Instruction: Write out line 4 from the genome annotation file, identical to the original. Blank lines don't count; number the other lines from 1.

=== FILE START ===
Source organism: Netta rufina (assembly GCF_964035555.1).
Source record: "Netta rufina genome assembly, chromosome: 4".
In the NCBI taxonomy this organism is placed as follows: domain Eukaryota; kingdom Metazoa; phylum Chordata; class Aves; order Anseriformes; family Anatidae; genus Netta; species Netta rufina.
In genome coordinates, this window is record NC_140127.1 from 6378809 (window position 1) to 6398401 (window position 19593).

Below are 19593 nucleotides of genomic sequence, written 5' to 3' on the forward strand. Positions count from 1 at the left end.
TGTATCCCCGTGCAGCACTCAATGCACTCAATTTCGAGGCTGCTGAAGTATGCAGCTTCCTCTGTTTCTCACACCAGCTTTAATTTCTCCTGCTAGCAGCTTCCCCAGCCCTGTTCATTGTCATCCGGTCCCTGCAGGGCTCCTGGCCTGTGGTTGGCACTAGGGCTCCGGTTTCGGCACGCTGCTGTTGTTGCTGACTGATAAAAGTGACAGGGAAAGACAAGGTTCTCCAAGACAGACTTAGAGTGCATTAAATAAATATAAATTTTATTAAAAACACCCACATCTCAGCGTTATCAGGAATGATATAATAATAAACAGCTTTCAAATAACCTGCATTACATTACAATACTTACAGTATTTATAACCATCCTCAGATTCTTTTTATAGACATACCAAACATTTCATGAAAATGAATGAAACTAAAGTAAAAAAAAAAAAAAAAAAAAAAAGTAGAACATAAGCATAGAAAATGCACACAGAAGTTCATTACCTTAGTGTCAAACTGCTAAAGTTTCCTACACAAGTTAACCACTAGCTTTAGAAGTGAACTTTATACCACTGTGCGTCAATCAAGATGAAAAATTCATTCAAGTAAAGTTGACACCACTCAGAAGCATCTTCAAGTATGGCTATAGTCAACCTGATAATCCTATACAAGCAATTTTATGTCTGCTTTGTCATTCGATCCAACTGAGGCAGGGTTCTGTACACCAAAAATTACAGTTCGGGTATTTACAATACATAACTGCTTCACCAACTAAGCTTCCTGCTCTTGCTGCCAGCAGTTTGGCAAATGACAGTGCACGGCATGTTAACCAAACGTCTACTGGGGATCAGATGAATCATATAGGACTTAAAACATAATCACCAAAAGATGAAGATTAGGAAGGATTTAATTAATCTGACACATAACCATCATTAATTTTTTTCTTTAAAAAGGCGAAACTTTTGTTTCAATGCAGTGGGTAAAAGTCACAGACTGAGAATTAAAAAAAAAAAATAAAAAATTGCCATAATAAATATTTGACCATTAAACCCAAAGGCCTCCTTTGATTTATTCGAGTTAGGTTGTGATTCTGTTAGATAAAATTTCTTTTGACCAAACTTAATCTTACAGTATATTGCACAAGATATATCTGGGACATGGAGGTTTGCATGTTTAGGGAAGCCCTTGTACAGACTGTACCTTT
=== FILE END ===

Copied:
In genome coordinates, this window is record NC_140127.1 from 6378809 (window position 1) to 6398401 (window position 19593).